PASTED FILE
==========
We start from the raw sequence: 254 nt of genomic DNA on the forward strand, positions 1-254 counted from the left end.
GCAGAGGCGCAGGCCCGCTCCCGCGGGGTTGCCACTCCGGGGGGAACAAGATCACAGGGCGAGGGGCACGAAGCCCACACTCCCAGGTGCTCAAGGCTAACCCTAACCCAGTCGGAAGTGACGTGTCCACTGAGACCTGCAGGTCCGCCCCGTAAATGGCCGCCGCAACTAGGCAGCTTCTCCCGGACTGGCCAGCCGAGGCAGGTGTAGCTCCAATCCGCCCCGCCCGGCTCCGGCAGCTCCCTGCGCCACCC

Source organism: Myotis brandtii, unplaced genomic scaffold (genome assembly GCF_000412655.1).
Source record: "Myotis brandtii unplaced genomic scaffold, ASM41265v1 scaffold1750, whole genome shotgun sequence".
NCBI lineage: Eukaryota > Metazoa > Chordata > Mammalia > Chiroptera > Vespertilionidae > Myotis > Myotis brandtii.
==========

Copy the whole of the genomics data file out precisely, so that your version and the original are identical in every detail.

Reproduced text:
We start from the raw sequence: 254 nt of genomic DNA on the forward strand, positions 1-254 counted from the left end.
GCAGAGGCGCAGGCCCGCTCCCGCGGGGTTGCCACTCCGGGGGGAACAAGATCACAGGGCGAGGGGCACGAAGCCCACACTCCCAGGTGCTCAAGGCTAACCCTAACCCAGTCGGAAGTGACGTGTCCACTGAGACCTGCAGGTCCGCCCCGTAAATGGCCGCCGCAACTAGGCAGCTTCTCCCGGACTGGCCAGCCGAGGCAGGTGTAGCTCCAATCCGCCCCGCCCGGCTCCGGCAGCTCCCTGCGCCACCC

Source organism: Myotis brandtii, unplaced genomic scaffold (genome assembly GCF_000412655.1).
Source record: "Myotis brandtii unplaced genomic scaffold, ASM41265v1 scaffold1750, whole genome shotgun sequence".
NCBI lineage: Eukaryota > Metazoa > Chordata > Mammalia > Chiroptera > Vespertilionidae > Myotis > Myotis brandtii.